Parenting: Clever family games

Games like Dominion, Settlers of Catan and Carcassonne offer family fun when it's cold outside.

David Murphy says newer board games keep kids and parents interested.
January 9, 2012 3:34:16 PM PST
We are entering winter blues territory, that period between New Year's Day and March 1st when families begin to feel a little house-bound. A typical reaction with lots of kids is to dissolve into a kind of after-school mush with a video game controller in their hands. This can go on for weeks and can get a little mind-numbing.

In the Murphy household, we've learned that a great way to fend-off this tendency while encouraging a little winter-doldrums interaction between family members is to turn that last bit of holiday gift money or gift cards into a any of a new wave of non-video games that have become popular in recent years. Even better, these games offer the opportunity for kids and parents to have some fun together without over-taxing the children or boring the adults. I'll talk about three of these, in particular.

Dominion is essentially a point-scoring card game involving a myriad of cards with different powers and functions. A typical game lasts about 30 to 45 minutes. What's neat about this game, other than the nifty artwork on some of the cards, is that each game only makes use of a handful of the deck, meaning that the strategy each time out changes. For example, players may try to steal points and cash from one another in game one, while the next game would see the strategy shift toward sticking other players with junk cards that have a negative value. Along the way, players can choose which types of cards they want to employ and must decided which cards work the best together, given the selection available during a given game. The theme displayed in the artwork and how the cards are labeled suggests a medieval setting ("Marketplace", "Witch", "Moat" and "Chapel"), but this is not Dungeons and Dragons; it's just an inventive card game. has a nice break down here.

Settlers of Catan is my favorite of the new wave games, and has become popular with grade school kids and college students alike. I like it because to do well, you need to negotiate and befriend the people you are ultimately trying to defeat.

Like Dominion, each game is different, only this time it's because of the way the playing field is constructed. The "board" comes in symmetrical six-sided pieces that are fashioned together in a new way each time out. Point values are also assigned to these pieces randomly and while the object of the game is always the same---being the first to score 10 points---the paths one uses to attain that goal can change. This starts with the very first move, when players choose which part of the board to occupy. Basically, Catan is a vacant land filled with several resources (wheat, sheep, rock, brick and wood) and the players' mission is to acquire enough of these resources in different combinations to allow them to populate the area. Points are scored by building roads, settlements and cities. However, the game is designed so that everyone has a shortage of one resource or another, and winning the game often hinges on how well one can negotiate with his enemies, especially early in the contest, when everyone is short of something. A typical game can last from 45 minutes to an hour. Here's the break-down for Settlers.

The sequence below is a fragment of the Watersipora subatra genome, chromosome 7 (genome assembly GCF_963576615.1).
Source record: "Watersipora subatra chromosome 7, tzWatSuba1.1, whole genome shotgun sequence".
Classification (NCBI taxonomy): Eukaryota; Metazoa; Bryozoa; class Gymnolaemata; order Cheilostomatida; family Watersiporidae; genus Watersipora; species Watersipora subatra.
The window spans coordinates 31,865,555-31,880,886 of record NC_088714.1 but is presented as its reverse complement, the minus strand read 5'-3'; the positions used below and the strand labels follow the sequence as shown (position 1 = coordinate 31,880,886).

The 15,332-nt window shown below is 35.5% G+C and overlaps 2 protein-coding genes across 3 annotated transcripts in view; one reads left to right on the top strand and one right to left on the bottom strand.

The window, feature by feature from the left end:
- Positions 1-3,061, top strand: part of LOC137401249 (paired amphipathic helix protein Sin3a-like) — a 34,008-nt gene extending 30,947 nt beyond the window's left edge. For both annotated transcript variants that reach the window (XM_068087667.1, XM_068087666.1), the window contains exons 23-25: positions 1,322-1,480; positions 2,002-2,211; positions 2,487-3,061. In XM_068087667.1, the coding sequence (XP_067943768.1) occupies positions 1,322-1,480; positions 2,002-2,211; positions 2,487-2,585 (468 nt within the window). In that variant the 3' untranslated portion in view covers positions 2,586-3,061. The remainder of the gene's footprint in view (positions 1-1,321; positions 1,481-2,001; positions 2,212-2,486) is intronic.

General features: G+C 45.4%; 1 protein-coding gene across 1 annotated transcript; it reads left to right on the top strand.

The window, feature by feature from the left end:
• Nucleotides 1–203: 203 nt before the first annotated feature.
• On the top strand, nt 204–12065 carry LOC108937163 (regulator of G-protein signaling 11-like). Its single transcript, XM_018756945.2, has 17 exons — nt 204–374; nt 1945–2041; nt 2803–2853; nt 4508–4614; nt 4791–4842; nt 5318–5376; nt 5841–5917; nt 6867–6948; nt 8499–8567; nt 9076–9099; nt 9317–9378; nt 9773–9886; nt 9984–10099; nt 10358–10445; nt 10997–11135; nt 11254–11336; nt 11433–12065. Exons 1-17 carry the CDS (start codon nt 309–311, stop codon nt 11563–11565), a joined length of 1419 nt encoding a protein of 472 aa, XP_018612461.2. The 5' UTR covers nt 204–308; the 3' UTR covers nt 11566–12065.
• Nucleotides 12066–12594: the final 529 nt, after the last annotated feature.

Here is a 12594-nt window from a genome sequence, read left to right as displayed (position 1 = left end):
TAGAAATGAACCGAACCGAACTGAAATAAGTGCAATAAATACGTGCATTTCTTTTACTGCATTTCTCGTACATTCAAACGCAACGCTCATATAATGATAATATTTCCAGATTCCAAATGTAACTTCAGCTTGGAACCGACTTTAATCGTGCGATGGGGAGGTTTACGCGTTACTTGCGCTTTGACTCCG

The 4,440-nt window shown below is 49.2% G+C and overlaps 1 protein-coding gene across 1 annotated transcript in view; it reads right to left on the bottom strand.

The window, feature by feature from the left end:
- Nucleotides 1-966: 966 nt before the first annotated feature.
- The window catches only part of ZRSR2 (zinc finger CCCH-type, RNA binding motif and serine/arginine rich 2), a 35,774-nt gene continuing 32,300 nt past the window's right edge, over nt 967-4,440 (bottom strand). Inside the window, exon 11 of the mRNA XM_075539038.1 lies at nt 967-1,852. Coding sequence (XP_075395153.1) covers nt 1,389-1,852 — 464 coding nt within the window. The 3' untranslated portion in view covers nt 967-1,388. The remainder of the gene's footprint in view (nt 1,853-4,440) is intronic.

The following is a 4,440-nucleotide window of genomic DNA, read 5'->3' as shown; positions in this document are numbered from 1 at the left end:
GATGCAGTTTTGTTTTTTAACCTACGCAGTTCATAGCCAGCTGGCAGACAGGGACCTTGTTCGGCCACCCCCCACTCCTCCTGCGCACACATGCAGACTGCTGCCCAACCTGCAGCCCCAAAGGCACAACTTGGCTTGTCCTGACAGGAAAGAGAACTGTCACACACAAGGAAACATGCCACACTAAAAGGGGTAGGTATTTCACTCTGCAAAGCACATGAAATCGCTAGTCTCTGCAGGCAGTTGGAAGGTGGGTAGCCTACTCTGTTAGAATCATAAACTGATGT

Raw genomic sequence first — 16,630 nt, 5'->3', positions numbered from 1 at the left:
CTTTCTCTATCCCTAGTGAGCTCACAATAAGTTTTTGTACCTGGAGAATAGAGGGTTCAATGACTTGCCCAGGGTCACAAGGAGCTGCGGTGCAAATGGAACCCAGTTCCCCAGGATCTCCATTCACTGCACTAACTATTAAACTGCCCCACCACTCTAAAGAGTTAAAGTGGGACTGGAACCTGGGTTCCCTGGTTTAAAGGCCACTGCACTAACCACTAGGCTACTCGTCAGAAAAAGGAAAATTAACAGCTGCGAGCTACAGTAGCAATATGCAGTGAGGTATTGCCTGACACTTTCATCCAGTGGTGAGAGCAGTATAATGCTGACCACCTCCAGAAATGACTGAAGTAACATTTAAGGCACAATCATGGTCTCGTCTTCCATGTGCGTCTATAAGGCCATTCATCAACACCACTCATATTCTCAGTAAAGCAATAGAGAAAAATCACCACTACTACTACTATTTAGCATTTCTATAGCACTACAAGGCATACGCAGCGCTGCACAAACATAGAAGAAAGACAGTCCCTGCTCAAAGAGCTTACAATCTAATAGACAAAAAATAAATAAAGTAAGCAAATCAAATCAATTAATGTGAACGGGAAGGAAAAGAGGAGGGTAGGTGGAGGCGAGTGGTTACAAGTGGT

Numbers Game

A drawback with Dominion and Settlers is that they require a minimum of three players to work best, which can be a little difficult to work-out sometimes. Not so with Carcassonne, a game named after an ancient French walled city, but really amounts to a puzzle building game during which players connect pieces, claim territory and score points. Like Catan, players are claiming ground, but doing so by placing pieces next to others in ways that allow them to build farms, roads and castles. One scores points based on how successfully they can accomplish these tasks---but also how well they can "sneak in the back door" and lay claim to the other player's land. One nice thing is that there is very little set-up here, so you can get going almost as soon as you open the box (the clean-up is the harder part, but not too bad). Each game only lasts about 15 or 20 minutes, so it's not very strenuous. This game is more complex than, say, checkers, but far less complicated than the others I've mentioned, so it's a little less mentally taxing. But the game design and play is pretty compelling and a few new strategies occur to players as they move along through several games. also has the basics on Carcassonne.

Of the three, I would recommend Settlers of Catan first for game-friendly families, followed by Dominion. Carcassonne is the simplest of the three and works well for kids who don't want to be tied down for 90-minutes playing a couple of longer games.

---David Murphy

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